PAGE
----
I know for a fact that I’ve lighted all the marble balloons and saved my progress. The next day, half of them were off, and two hours in the game they are still off. The machine I am mingling with lights up, and when I walk back to the other room and then go back to the machine, it is off again. I feel desperate and tempted to watch the entire walkthrough on YouTube, but that would take away the rewarding feeling of victory when you solve puzzles by yourself.
Now, there is an obvious improvement in XON Episode Two from the Episode One, even though the controls system hasn’t changed. It is a first-person exploration game, and your eyes are your camera angle. You turn by swiping your finger left, right, up and down and at different angles. You can only walk ahead of you, or step back by tapping on the arrow buttons located in the bottom left corner of the screen.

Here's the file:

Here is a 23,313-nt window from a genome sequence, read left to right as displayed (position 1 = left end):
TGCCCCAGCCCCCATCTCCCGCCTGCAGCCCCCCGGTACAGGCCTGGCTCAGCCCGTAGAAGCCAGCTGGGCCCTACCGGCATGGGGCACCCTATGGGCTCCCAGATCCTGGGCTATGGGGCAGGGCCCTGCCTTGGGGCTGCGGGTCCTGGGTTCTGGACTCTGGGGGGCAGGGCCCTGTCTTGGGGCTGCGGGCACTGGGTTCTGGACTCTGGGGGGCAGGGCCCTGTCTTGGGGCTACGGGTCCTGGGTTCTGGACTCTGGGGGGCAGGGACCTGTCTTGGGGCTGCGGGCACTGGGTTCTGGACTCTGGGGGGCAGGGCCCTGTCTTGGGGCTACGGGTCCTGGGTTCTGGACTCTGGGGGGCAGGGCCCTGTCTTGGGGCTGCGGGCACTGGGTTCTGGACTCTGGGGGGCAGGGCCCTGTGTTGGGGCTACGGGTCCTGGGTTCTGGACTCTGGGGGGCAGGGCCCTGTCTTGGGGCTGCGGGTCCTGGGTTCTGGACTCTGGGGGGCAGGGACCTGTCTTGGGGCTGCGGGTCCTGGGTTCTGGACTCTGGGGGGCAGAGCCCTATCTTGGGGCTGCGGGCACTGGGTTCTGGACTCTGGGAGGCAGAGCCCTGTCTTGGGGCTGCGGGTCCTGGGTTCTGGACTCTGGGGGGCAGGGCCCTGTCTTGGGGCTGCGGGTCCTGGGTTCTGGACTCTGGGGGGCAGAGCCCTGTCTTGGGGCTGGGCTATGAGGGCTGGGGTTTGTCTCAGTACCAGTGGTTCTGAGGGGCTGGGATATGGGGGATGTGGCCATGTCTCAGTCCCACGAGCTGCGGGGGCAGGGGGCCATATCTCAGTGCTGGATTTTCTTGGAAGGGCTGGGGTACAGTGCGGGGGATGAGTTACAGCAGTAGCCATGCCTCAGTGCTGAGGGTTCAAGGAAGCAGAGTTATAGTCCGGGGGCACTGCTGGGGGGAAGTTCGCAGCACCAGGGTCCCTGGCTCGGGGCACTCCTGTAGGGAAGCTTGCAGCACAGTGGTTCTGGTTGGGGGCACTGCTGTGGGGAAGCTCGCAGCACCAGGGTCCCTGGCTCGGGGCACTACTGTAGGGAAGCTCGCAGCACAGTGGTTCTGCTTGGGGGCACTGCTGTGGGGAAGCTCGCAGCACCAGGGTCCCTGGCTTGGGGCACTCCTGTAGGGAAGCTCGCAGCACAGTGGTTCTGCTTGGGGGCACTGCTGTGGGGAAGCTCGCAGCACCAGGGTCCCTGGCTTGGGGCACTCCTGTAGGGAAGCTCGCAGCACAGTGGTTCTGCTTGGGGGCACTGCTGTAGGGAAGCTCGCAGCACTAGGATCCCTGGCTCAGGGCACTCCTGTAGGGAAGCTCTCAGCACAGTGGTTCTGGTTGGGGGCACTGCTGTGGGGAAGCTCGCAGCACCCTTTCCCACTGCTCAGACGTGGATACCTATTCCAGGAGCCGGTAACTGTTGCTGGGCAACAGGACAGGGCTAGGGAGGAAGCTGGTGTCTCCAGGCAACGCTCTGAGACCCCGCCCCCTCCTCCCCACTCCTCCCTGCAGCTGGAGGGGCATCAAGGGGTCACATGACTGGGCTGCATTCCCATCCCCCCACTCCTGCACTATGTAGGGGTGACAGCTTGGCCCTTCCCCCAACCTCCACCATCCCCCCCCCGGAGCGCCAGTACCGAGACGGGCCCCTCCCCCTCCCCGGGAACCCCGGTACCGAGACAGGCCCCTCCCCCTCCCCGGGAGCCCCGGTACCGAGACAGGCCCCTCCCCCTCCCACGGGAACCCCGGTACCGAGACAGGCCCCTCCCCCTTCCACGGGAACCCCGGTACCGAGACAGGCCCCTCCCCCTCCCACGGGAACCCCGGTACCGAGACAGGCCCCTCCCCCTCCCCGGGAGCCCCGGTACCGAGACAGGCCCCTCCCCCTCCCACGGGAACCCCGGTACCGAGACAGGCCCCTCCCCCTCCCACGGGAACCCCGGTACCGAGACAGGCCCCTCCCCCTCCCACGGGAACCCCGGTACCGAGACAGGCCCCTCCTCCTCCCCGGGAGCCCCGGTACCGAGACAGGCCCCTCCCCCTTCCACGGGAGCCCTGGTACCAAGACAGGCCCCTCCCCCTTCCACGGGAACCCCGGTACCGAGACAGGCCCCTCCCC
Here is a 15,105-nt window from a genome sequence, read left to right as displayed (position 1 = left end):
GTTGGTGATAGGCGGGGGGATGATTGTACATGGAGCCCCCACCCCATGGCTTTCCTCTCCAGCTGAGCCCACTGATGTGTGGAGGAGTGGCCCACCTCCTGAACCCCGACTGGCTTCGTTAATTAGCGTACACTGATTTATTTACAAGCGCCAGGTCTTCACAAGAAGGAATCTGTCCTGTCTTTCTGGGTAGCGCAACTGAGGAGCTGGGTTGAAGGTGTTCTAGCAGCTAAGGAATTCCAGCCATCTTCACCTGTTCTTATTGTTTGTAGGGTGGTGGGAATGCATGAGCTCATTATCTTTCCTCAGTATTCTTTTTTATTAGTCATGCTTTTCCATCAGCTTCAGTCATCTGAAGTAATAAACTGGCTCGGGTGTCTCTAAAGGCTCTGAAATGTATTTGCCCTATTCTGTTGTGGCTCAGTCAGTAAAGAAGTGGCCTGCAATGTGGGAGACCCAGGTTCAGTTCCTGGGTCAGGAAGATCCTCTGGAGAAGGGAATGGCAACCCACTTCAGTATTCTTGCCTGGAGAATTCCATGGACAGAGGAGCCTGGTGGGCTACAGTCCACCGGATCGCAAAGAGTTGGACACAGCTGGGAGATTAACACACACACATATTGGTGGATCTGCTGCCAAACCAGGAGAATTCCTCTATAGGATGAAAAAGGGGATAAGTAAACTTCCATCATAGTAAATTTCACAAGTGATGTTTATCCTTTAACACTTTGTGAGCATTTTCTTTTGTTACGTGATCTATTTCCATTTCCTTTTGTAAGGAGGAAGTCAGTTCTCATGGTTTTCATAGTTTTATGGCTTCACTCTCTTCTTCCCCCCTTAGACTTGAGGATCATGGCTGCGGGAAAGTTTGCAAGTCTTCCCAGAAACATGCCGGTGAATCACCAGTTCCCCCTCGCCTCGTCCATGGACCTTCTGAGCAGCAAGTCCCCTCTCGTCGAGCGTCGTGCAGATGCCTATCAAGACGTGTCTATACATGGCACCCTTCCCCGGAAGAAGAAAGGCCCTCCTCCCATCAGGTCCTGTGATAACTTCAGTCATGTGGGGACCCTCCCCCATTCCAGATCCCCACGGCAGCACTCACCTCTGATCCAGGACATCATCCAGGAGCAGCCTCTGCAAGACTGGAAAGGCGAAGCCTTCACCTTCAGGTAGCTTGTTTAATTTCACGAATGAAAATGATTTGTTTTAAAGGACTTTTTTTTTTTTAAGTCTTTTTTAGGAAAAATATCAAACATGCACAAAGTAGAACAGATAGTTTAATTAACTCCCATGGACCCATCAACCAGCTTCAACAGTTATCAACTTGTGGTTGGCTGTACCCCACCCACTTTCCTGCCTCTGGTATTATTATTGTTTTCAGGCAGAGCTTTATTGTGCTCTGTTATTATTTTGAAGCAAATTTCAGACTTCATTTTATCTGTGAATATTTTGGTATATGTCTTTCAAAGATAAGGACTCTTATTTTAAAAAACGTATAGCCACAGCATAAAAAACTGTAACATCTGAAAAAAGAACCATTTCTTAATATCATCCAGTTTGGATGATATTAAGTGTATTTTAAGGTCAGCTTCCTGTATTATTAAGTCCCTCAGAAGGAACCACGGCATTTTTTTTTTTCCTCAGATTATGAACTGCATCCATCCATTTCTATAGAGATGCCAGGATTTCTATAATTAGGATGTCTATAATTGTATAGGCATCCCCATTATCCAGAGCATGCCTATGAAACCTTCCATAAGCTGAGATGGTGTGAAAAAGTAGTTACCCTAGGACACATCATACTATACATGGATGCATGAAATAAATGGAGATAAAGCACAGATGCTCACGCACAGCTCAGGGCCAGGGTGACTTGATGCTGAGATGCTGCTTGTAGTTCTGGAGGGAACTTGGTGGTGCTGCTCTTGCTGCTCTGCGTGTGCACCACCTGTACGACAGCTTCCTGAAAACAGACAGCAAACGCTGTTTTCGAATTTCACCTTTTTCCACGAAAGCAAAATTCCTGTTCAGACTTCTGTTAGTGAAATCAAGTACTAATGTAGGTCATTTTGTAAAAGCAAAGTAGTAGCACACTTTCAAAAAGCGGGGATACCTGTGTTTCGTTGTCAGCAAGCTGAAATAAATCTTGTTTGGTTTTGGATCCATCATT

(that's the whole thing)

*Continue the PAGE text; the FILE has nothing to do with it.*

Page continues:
Episode One mechanics feel too fast and too jerky in my device, which contributes to dizziness and disorientation quite often. In addition, there is a lag between the turning command and change of scenery, as if you were watching a web cam transmission with huge gaps in broadcasting. This, too, contributes to difficulty in navigation. There is no way to adjust or calibrate that.
Episode Two is a significantly smoother experience with options to choose from three speeds for your movement, and no lag between the command and visuals, so the orientation and navigation problem has been solved. Nonetheless, the absence of strafe controls, and the reliance on forward/backwards and spanning controls feels somewhat alien.